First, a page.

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The Crystal Cave

January 21, 2010

This week a new series began on BBC2 about the world beneath us – How the Earth Made Us – and it took the breath away. Because of this.


(Picture from National Geographic, via The Iron Ammonite)

Every time I settle down with one of these new BBC series, such as the recent Earth, or David Attenborough’s last Life series, I wonder how they will manage it yet again? I’ll always watch but how will they make me catch my breath yet again, making me want to watch and rewatch on iPlayer and then buy the DVD? But they do. And this week it was because of the Crystal Cave, which had so high a visual impact it even featured on the news with only a hint of it feeling like a pat on the back for the BBC.

The power of the visual image – this cave is as hot as any filmmaker can handle. But only for 20 minutes at a time, and then with ice strapped to the torso. Yet, looking at these crystals and the human beings walking around them and along them, like miniature spacemen in their lifesuits, it looks as cold as ice. That’s because the wonder of this Mexican cave challenges all our preconceptions. Most of us have been in caves but they’re nothing like this one.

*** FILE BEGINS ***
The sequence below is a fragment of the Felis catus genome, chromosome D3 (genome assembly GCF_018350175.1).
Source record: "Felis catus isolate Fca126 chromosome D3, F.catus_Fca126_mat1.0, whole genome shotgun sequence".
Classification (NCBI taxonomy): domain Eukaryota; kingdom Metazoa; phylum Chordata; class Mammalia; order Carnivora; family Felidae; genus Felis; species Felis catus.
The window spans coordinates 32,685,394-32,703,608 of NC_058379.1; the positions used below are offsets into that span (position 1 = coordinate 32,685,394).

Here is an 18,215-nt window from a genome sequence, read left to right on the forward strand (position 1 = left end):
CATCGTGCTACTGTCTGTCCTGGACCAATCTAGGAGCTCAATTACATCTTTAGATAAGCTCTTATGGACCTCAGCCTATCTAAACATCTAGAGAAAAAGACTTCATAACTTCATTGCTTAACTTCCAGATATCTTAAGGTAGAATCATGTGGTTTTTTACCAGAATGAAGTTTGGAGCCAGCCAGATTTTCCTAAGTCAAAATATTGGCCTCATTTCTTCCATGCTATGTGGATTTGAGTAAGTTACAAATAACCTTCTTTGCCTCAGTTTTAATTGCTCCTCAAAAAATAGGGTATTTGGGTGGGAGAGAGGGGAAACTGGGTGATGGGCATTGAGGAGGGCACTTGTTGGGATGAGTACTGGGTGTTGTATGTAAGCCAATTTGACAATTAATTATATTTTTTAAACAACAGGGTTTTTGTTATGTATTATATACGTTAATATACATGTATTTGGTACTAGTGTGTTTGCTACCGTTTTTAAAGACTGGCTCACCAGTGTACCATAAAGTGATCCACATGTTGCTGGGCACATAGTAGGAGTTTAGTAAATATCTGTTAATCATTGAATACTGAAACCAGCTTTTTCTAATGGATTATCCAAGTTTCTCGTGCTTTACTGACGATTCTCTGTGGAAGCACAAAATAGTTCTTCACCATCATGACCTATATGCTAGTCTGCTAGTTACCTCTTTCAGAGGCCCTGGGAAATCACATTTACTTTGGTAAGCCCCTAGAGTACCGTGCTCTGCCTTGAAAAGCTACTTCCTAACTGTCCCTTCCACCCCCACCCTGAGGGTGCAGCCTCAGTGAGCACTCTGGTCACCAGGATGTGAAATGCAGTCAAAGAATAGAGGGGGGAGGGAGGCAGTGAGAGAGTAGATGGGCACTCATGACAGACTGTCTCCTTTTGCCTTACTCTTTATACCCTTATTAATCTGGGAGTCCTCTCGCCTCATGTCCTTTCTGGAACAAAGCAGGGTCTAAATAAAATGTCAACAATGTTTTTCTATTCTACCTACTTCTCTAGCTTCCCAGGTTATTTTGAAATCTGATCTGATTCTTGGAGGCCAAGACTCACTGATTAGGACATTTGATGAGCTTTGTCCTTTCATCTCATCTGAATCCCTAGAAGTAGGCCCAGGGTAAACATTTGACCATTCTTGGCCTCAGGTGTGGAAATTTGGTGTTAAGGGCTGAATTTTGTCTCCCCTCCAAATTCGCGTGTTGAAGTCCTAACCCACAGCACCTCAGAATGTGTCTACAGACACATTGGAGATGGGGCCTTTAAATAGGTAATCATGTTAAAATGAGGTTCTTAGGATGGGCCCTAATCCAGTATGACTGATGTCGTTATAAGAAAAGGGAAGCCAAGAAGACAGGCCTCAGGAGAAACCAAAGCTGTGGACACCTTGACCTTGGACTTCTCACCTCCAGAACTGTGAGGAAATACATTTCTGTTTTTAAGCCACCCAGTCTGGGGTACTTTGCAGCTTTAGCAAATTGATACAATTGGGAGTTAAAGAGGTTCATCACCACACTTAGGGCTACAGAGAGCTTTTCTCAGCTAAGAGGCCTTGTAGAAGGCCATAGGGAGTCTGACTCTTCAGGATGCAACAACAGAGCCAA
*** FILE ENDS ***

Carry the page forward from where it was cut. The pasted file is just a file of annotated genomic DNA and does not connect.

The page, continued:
David Attenborough is possibly the biggest single influence in my life, besides my father, with whom I would go, as a child, beetle and insect collecting on long rambles through the Peaks. That was followed by ambitious trips around sub-Saharan Africa, watching cats’ eyes from boats and tents, or competing with elephants for the last of the shower water at remote campsites. David Attenborough doesn’t present this latest series but these days he doesn’t even have to (although I love him to) because his influence is everywhere. And the influence on me continues, now I want to photograph the world around me. I saw David Attenborough a couple of months ago at a book signing – the line of autograph seekers went down three flights of stairs. So I’m clearly not the only one.

In this blogging world, we can go behind the scenes more and more and learn about the experiences of those behind the camera. Crystal Cave contributor Paul Williams has a fascinating website – it’s not easy to leave after you start your exploration. David Attenborough is currently a long way away, filming at the bottom of the world in Antarctica, and yet now we can follow the expedition.

I can’t wait to see what we get from the next How the Earth Made Us. And the next time I watch one of the BBC’s big natural history programmes I will be amazed but I won’t let that surprise me.

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